The whale shark, is a slow filter feeding shark that is the largest living fish species. This distinctively-marked shark is the only member of its genus Rhincodon and its family, Rhincodontidae (called Rhinodontes before 1984), which is grouped into the subclass Elasmobranchii in the class Chondrichthyes. The shark is found in tropical and warm oceans and lives in the open sea. The species is believed to have originated about 60 million years ago.
The name "whale shark" comes from the fish`s physiology; that is, a shark as large as a whale that shares a similar filter feeder eating mode.
Though it is often seen offshore, it has also been found closer to shore, entering lagoons or coral atolls, and near the mouths of estuaries and rivers. Its range is restricted to about ±30 ° latitude. It is found to a depth of 700 metres (2,300 ft)
The whale shark is a filter feeder—one of only three known filter feeding shark species (along with the basking shark and the megamouth shark). It feeds on phytoplankton, macro-algae, plankton, krill and small nektonic life, such as small squid or vertebrates. The many rows of teeth play no role in feeding; in fact, they are reduced in size in the whale shark. Instead, the shark sucks in a mouthful of water, closes its mouth and expels the water through its gills. During the slight delay between closing the mouth and opening the gill flaps, plankton is trapped against the dermal denticles which line its gill plates and pharynx. This fine sieve-like apparatus, which is a unique modification of the gill rakers, prevents the passage of anything but fluid out through the gills (anything above 2 to 3 mm in diameter is trapped). Any material caught in the filter between the gill bars is swallowed. Whale sharks have been observed "coughing" and it is presumed that this is a method of clearing a build up of food particles in the gill rakers.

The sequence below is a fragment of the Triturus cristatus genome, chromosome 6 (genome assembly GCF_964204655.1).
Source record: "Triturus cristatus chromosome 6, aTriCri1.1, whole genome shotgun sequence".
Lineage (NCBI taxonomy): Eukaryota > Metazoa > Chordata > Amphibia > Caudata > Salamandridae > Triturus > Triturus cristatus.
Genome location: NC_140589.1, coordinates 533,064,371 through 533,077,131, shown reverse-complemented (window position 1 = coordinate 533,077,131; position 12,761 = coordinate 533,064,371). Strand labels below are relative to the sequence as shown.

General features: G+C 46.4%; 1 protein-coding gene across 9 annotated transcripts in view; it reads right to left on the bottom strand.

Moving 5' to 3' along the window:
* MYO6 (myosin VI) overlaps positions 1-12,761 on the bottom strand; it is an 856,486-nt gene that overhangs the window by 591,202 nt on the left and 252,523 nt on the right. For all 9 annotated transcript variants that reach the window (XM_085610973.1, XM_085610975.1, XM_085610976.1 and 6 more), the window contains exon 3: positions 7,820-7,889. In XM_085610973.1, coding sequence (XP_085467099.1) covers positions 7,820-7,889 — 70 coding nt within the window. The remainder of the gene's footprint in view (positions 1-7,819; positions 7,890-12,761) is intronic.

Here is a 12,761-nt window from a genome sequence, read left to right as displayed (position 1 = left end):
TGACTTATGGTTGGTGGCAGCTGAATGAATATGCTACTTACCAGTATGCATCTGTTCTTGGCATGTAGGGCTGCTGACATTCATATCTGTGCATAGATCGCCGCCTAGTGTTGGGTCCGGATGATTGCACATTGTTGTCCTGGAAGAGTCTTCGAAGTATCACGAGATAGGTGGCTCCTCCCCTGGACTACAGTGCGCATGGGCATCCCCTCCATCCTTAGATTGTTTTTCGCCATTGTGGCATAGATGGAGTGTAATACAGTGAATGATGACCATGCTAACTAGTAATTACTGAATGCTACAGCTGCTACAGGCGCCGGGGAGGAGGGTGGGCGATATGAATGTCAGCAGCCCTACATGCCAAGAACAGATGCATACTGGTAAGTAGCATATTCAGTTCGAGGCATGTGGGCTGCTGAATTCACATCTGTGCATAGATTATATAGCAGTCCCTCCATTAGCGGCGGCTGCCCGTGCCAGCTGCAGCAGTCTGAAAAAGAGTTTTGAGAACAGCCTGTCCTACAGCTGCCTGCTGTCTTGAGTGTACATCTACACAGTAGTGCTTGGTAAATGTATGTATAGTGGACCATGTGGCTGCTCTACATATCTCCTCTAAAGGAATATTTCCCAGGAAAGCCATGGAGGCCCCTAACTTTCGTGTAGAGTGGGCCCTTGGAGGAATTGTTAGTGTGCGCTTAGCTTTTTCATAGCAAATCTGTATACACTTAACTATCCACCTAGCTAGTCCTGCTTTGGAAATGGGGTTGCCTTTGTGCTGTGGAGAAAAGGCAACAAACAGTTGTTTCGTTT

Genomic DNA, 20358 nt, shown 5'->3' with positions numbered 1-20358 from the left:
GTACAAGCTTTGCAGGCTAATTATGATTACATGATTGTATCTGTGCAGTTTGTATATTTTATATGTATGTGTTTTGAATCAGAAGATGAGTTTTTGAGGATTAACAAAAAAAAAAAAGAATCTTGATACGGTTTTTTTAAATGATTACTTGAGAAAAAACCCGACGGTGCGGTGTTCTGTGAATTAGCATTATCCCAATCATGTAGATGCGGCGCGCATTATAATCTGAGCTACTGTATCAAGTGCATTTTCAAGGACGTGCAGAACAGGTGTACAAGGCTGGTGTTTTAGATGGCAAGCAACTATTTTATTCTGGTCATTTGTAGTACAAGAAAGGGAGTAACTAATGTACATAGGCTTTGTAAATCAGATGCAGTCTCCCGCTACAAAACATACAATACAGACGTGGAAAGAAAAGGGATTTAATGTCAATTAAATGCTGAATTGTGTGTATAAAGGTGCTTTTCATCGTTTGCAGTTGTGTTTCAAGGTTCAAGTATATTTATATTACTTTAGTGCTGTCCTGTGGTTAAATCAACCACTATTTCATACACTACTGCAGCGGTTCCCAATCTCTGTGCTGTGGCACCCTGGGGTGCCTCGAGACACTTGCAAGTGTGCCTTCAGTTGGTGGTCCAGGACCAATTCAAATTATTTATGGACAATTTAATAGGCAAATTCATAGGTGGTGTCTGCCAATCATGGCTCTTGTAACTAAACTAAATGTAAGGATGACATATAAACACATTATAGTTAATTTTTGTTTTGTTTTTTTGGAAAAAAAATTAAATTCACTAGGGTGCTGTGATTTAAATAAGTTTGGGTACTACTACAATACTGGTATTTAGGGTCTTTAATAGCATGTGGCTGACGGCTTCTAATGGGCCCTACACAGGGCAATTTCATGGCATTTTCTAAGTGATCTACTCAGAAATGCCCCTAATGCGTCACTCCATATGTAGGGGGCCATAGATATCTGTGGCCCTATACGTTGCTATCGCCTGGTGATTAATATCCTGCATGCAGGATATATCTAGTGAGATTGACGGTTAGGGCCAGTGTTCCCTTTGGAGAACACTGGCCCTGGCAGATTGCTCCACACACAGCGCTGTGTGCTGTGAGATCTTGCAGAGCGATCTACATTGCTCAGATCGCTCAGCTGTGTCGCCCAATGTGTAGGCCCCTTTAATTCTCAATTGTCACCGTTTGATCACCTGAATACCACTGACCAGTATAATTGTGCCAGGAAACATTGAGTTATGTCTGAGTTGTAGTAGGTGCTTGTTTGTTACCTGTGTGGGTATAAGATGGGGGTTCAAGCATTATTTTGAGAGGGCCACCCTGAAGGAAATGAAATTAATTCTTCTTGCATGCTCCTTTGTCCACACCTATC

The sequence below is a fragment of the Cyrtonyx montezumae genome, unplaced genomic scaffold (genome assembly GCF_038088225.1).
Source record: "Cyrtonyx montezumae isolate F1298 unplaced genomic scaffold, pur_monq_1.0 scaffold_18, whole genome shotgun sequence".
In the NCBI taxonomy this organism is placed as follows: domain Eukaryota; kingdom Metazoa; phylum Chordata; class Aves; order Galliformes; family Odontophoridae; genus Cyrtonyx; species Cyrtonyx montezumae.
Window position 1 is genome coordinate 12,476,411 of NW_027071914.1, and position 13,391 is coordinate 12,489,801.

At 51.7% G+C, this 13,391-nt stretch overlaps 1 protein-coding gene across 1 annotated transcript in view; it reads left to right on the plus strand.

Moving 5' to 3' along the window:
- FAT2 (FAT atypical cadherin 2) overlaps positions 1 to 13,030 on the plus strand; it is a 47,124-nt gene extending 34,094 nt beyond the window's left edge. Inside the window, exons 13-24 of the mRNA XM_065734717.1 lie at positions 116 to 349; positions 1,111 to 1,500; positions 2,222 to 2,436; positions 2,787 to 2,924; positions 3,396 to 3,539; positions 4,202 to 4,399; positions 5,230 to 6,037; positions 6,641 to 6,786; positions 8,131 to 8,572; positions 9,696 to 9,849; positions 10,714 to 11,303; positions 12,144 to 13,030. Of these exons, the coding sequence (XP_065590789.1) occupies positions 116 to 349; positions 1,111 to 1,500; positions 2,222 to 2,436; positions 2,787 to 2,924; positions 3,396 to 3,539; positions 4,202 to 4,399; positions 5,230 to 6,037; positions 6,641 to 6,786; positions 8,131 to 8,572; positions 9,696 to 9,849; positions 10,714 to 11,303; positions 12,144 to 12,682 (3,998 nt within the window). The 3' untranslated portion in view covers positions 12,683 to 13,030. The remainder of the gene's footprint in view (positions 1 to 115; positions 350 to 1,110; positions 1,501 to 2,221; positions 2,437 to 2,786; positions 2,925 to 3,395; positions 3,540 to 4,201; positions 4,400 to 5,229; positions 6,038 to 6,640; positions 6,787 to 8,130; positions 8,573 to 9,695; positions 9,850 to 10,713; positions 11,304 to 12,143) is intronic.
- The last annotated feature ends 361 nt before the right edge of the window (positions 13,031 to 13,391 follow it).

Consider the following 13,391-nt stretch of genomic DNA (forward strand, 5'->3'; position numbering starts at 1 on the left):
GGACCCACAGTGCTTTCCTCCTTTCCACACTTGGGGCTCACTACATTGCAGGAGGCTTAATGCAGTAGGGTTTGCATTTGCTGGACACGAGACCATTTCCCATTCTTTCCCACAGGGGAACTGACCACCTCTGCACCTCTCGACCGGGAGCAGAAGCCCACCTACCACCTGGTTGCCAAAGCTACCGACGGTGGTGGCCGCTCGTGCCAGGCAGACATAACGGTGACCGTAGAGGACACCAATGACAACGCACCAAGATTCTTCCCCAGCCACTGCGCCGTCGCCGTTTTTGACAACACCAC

This species, despite its enormous size, pose any significant danger to humans. It is a frequently cited example when educating the public about the popular misconceptions of all sharks as "man-eaters". They are actually quite gentle and can be playful with divers. There are unconfirmed reports of sharks laying still, upside down on the surface to allow divers to scrape parasites and other organisms from their bellys. Divers and snorkellers can swim with this giant fish without any risk apart from unintentionally being hit by the shark`s large tail fin.
The shark is often seen by divers in The Bay Islands in Honduras, Thailand, the Maldives, the Red Sea, Western Australia (Ningaloo Reef), Gladden Spit Marine Reserve in Belize, Tofo Beach in Mozambique, Sodwana Bay (Greater St. Lucia Wetland Park) in South Africa and at the Galapagos Islands.
The highest concentration of whale sharks to be found anywhere in the world is in the Philippines. From January to May, they congregate in the shallow coastal waters of Sorsogon province (at Donsol). Lucky divers have also come across whale sharks in the Seychelles and in Puerto Rico. Between December and September, they are well known to swim along the bay of La Paz in Mexico`s Baja California. Sometimes, they are accompanied by smaller fish, in particular, the remora. Recently, they have been seen in the vicinity of Tenggol Island, off the east coast of West Malaysia.